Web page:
Initially, the man apologized to his wife, for he had promised her upon their wedding to avoid “The Way of Blood.”  He had always been wary of the road himself, but then a friend had suggested that the road was not as dangerous as it was rumored to be, and in fact, had many benefits as a faster way to reach the rewards of Jericho.  Further, the friend asserted, many men of their acquaintance have taken the road without dire consequences.  His first time venturing on the road, he had been accompanied by several others.  In the perceived safety of numbers, he saw no sign of the robbers.  His wife was not aware of his traveling the road and though he felt some guilt at breaking his promise to her, he felt it was better that she not know.  In time he began to make the trip alone.  With each successive trip without attack, he became more convinced that there was little danger posed by robbers and that “the way of blood” was an outdated and judgmental label for so fine a road.  Over time the man took the road more frequently and more boldly, even traveling alone at night.  Then came the fateful day of crisis when he found himself lying in a ditch, beaten and bloody and too weak to rise.  The “good” people passed him by and would not even recognize him in that state.  Perhaps they saw his wounds as self-inflicted, as the natural consequences of the choices he had made.  That the Samaritan should show compassion on his desperate state provided the first ray of hope.  No rebuke or accusation was expressed, just a desire for the man to find healing.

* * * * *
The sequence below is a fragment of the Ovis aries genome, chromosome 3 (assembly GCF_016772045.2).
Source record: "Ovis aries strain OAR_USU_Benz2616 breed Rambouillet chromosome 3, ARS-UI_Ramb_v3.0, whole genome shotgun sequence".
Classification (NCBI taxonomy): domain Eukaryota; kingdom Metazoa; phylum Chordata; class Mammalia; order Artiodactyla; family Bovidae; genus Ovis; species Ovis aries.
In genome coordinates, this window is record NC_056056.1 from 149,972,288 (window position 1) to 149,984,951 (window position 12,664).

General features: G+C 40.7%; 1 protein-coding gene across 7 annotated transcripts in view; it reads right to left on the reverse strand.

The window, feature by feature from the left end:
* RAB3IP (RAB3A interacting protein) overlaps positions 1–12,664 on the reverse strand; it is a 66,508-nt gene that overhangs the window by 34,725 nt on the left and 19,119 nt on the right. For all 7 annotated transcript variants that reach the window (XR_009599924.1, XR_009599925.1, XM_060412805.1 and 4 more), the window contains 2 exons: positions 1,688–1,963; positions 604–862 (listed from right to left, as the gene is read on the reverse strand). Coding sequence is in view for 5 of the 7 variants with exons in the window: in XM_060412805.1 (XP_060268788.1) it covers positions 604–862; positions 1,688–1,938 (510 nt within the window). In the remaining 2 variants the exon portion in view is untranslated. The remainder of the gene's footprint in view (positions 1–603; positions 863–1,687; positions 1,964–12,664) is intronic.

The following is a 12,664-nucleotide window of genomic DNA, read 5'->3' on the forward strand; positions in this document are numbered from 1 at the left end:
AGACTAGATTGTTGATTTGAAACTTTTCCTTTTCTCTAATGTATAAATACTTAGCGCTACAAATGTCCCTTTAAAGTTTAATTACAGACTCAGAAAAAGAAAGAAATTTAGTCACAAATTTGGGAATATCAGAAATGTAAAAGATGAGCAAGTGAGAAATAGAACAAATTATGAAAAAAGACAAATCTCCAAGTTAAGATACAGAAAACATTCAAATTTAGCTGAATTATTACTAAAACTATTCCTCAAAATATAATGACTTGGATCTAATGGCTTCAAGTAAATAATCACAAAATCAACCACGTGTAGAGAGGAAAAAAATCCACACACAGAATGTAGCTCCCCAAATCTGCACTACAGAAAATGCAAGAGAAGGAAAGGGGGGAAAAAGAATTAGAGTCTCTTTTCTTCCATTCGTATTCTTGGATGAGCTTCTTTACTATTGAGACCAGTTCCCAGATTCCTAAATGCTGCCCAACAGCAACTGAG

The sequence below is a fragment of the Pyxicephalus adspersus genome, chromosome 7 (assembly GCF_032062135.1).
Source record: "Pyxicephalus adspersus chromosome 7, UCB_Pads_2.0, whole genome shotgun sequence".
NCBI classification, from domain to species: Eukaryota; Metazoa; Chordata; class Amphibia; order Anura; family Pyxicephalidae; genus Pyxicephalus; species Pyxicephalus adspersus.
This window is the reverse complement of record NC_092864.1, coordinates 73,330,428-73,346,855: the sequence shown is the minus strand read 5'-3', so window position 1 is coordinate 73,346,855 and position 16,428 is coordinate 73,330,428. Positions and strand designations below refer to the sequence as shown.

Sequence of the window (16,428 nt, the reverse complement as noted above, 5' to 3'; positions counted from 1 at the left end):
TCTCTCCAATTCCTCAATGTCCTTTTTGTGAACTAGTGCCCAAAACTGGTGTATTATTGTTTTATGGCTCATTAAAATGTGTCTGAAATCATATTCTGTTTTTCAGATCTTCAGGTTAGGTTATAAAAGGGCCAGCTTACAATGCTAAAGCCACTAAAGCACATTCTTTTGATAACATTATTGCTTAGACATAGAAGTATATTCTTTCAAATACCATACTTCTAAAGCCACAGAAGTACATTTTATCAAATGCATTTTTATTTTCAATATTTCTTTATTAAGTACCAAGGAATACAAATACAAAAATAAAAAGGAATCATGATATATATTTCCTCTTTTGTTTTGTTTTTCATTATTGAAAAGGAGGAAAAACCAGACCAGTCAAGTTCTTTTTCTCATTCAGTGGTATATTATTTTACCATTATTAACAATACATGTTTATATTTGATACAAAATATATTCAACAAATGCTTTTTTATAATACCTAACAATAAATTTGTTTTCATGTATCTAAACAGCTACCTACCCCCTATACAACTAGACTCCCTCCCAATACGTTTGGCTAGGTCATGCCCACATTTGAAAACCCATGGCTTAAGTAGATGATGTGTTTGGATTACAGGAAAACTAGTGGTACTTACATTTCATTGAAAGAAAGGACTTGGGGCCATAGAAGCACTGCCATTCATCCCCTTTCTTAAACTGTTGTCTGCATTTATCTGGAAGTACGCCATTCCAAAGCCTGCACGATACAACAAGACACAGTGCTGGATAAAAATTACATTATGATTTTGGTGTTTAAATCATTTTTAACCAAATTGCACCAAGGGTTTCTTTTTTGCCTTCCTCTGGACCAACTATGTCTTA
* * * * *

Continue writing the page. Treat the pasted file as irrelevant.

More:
The man expected that his wife would be angry to find out about his frequent trips down “The Way of Blood.”  However, he was unprepared for the intensity of her anger, how long the anger would last, and how often bursts of anger and accusation would recur.  He had expressed his remorse at betraying her trust and had vowed never to travel that road again.  Yet, every time he left the house, her anger seemed as intense as ever.  Initially, he tried to accept her rage as his penance for his behavior.  But over time as her anger went unabated, he began responding in anger himself.  “How long are you going to hold this against me?  Will you never let it go?  Solomon was right, ‘better to live on a corner of the roof than share a house with a quarrelsome wife.’”  His wife responded, “You cause me all of this pain and then blame me for it.  You obviously have never cared about me.”